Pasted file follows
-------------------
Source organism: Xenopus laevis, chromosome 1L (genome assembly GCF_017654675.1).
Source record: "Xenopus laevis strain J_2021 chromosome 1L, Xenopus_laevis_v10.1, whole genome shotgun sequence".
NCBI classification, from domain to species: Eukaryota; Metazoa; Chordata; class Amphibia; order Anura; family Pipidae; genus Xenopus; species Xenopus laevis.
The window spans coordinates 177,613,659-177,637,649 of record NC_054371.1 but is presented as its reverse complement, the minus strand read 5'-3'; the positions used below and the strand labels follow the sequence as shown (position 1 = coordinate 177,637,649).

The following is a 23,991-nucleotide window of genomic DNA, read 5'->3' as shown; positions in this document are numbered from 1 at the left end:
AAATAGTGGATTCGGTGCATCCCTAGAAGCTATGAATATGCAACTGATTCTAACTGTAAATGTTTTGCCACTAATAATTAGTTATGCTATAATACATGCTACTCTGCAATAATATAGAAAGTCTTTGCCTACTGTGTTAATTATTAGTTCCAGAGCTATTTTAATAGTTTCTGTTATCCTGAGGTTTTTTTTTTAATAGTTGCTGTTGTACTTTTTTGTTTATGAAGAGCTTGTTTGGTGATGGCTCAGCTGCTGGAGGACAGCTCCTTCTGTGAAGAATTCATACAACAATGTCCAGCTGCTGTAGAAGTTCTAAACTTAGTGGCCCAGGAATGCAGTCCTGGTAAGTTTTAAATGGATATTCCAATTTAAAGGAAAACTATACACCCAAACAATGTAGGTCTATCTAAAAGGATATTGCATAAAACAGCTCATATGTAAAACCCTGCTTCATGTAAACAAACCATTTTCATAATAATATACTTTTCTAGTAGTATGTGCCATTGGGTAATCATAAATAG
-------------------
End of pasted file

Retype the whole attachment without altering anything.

Source organism: Xenopus laevis, chromosome 1L (genome assembly GCF_017654675.1).
Source record: "Xenopus laevis strain J_2021 chromosome 1L, Xenopus_laevis_v10.1, whole genome shotgun sequence".
NCBI classification, from domain to species: Eukaryota; Metazoa; Chordata; class Amphibia; order Anura; family Pipidae; genus Xenopus; species Xenopus laevis.
The window spans coordinates 177,613,659-177,637,649 of record NC_054371.1 but is presented as its reverse complement, the minus strand read 5'-3'; the positions used below and the strand labels follow the sequence as shown (position 1 = coordinate 177,637,649).

The following is a 23,991-nucleotide window of genomic DNA, read 5'->3' as shown; positions in this document are numbered from 1 at the left end:
AAATAGTGGATTCGGTGCATCCCTAGAAGCTATGAATATGCAACTGATTCTAACTGTAAATGTTTTGCCACTAATAATTAGTTATGCTATAATACATGCTACTCTGCAATAATATAGAAAGTCTTTGCCTACTGTGTTAATTATTAGTTCCAGAGCTATTTTAATAGTTTCTGTTATCCTGAGGTTTTTTTTTTAATAGTTGCTGTTGTACTTTTTTGTTTATGAAGAGCTTGTTTGGTGATGGCTCAGCTGCTGGAGGACAGCTCCTTCTGTGAAGAATTCATACAACAATGTCCAGCTGCTGTAGAAGTTCTAAACTTAGTGGCCCAGGAATGCAGTCCTGGTAAGTTTTAAATGGATATTCCAATTTAAAGGAAAACTATACACCCAAACAATGTAGGTCTATCTAAAAGGATATTGCATAAAACAGCTCATATGTAAAACCCTGCTTCATGTAAACAAACCATTTTCATAATAATATACTTTTCTAGTAGTATGTGCCATTGGGTAATCATAAATAG